Inside Job

I hope this is true — Charles Whitehead’s Lives and Exploits of English Highwaymen, Pirates, and Robbers (1883) recounts a notable heist by one Arthur Chambers. Chambers rented a room from a wealthy landlord, and after winning his confidence, approached him one day with the sad news that he had just witnessed the death of his brother, who had enjoined him to convey his remains to Westminster Abbey. The landlord, moved by Chambers’ story, agreed to safeguard the coffin overnight in his own house, and Chambers arranged to have it delivered there.

That artful rogue was, however, confined in the coffin, in which air holes had been made, the screw-nails left unfixed, his clothes all on, with a winding-sheet wrapped over them, and his face blanched with flour. All the family were now gone to bed, except the maid-servant. Chambers arose from his confinement, went down stairs to the kitchen wrapped in his winding-sheet, sat down, and stared the maid in the face, who, overwhelmed with fear, cried out, ‘A ghost! a ghost!’ and ran up-stairs to her master’s room, who chid her unreasonable fears, and requested her to return to bed and compose herself. She, however, obstinately refused, and remained in the room.

In a short time, however, in stalked the stately ghost, took his seat, and conferred a complete sweat and a mortal fright upon all three who were present. Retiring from his station when he deemed it convenient, he continued, by the moving of the doors, and the noise raised through the house, to conceal his design: in the mean time, he went down stairs, opened the doors to his accomplices, who assisted him in carrying off the plate, and every thing which could be removed, not even sparing the kitchen utensils.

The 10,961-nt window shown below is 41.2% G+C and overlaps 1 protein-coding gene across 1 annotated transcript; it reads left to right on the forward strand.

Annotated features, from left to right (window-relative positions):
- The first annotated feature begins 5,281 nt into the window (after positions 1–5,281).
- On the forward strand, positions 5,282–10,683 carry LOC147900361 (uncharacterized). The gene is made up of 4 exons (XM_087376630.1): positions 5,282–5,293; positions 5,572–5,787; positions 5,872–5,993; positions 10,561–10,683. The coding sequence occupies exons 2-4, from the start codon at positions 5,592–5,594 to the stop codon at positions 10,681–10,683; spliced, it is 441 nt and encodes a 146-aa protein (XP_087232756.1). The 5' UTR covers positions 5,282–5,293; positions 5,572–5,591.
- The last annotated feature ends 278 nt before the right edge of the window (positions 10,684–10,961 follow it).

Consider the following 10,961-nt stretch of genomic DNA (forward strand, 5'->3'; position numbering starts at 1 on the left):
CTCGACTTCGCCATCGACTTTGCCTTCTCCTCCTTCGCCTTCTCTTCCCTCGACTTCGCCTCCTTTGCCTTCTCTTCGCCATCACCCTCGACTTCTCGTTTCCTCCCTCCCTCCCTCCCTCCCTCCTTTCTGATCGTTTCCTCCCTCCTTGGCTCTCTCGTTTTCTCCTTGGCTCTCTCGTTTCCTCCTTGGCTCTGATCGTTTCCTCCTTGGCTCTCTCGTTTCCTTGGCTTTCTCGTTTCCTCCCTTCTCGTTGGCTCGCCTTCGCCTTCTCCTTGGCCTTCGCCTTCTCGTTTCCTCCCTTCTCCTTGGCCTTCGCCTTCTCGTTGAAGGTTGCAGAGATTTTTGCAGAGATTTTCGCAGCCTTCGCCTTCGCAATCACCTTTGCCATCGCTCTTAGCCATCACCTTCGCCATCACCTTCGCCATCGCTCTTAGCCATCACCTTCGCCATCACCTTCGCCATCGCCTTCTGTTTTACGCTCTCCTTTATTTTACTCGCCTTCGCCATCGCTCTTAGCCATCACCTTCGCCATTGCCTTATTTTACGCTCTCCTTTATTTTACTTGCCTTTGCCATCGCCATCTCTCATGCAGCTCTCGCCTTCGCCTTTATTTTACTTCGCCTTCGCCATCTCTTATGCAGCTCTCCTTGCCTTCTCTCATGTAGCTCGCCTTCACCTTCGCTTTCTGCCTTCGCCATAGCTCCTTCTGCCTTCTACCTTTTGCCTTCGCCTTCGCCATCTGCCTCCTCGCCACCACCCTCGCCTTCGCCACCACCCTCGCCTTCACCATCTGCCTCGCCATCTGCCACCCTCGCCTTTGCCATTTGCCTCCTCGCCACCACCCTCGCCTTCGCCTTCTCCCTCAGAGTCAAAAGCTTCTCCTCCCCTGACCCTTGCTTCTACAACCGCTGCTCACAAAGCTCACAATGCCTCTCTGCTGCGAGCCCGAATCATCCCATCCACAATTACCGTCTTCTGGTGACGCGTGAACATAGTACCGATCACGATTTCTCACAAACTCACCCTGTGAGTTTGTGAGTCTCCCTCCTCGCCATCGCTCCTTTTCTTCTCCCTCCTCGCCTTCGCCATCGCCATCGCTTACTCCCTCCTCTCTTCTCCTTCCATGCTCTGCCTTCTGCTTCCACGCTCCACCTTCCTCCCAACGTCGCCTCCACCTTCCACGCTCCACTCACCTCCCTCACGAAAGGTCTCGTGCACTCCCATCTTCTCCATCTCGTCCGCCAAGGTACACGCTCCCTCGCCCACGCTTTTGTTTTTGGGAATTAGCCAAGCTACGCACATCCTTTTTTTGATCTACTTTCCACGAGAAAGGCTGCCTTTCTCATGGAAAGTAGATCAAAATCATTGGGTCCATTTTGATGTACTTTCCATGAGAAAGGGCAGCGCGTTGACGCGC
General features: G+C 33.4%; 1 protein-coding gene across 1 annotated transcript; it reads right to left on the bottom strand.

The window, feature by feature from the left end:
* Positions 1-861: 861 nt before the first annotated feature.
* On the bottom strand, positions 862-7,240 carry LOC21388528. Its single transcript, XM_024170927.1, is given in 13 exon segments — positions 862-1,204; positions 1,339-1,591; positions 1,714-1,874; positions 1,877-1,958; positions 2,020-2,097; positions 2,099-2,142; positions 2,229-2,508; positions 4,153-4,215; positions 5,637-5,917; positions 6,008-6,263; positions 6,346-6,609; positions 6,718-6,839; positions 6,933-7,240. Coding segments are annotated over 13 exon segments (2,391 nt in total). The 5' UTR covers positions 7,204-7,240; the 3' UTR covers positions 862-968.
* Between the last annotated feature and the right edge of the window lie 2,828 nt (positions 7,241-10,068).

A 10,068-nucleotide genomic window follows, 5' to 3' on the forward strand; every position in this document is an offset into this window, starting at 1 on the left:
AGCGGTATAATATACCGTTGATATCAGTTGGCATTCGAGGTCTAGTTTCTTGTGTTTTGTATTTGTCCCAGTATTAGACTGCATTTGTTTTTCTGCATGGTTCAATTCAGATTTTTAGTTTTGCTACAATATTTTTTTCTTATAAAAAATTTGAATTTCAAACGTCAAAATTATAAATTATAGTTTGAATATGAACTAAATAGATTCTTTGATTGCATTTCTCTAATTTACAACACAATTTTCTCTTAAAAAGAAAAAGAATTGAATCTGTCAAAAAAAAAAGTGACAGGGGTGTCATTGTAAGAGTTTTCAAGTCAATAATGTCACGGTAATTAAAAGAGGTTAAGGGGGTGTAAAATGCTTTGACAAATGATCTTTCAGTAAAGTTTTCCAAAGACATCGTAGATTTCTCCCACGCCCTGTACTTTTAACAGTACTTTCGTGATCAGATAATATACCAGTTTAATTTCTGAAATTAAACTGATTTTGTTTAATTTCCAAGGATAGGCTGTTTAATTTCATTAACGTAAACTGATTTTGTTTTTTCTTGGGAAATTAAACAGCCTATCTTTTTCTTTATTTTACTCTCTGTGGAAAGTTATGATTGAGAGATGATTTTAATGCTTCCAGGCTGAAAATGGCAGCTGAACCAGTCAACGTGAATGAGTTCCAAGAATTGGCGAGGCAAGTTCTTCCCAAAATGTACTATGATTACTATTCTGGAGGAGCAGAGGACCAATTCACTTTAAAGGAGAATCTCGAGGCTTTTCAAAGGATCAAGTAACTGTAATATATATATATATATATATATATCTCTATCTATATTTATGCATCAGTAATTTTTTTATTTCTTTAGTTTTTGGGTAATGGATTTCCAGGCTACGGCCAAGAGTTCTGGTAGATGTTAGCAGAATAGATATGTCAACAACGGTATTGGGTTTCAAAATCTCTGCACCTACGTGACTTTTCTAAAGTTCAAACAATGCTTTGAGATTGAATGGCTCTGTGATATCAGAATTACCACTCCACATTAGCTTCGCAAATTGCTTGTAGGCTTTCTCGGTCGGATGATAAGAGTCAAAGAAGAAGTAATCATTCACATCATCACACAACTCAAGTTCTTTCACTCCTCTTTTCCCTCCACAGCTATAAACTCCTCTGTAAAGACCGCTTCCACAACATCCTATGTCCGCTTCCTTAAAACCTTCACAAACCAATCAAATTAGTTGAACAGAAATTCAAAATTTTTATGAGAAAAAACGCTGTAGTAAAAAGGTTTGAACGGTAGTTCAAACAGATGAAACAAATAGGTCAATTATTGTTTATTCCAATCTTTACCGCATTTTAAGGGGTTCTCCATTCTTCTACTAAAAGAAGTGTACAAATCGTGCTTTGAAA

“The maid was the first to venture from her room in the morning, and to inform her master and mistress of what had happened, who, more than the night before, chid her credulity in believing that a ghost could rob a house, or carry away any article out of it,” Whitehead writes. “In a little time, however, the landlord was induced to rise from his bed, and to move down stairs, and found, to his astonishment and chagrin, that the whole of his plate, and almost the whole of his moveables, were gone, for which he had only received in return an empty coffin.”

Will and Deed

In 1968 British police constable David Morris was directing Vincent Fagan to a parking space when Fagan’s car ran onto his foot. Morris shouted at him to move the car, but Fagan refused and turned off the ignition. Eventually he started it again and moved off, but he was convicted of assault for the incident.

This raises a curious legal point. Normally Western law recognizes a crime only if a guilty action and a guilty intent occur at the same time. Here it seems that Fagan’s guilty action (rolling onto Morris’ foot) was a simple accident, and his guilty intent (his resolution not to move) occurred only later. Does that mean that he had committed no crime?

No, it doesn’t, ruled the English court of appeal. Fagan’s guilty action extended continuously while the constable’s foot was pinned under his tire, and he became guilty of assault a soon as he formed the resolution not to move the car. His appeal was dismissed.

(Fagan v Metropolitan Police Commissioner [1969] 1 QB 439)


Here’s a philosophical question. Some pinball machines reward high scores with free replays. And in states with anti-gambling statutes, some prosecutors crack down on this feature, saying that it constitutes gambling.

Is this a coherent argument? If pinball is legal, then can more pinball be illegal?

“The prosecutors … believe that ‘more of the same’ can be too much of a good thing, and rather than multiply legal acts, actually cross the line of legality,” writes Peter Suber in The Paradox of Self-Amendment.

“A quantitative change becomes at some point a qualitative change, just as lowering the temperature of water by degrees gives us nothing but cold water for a while, and then suddenly gives us ice.”

Bitter Justice

An 1873 arrest report by Arizona sheriff George Tyng, quoted in Case and Comment, 1934: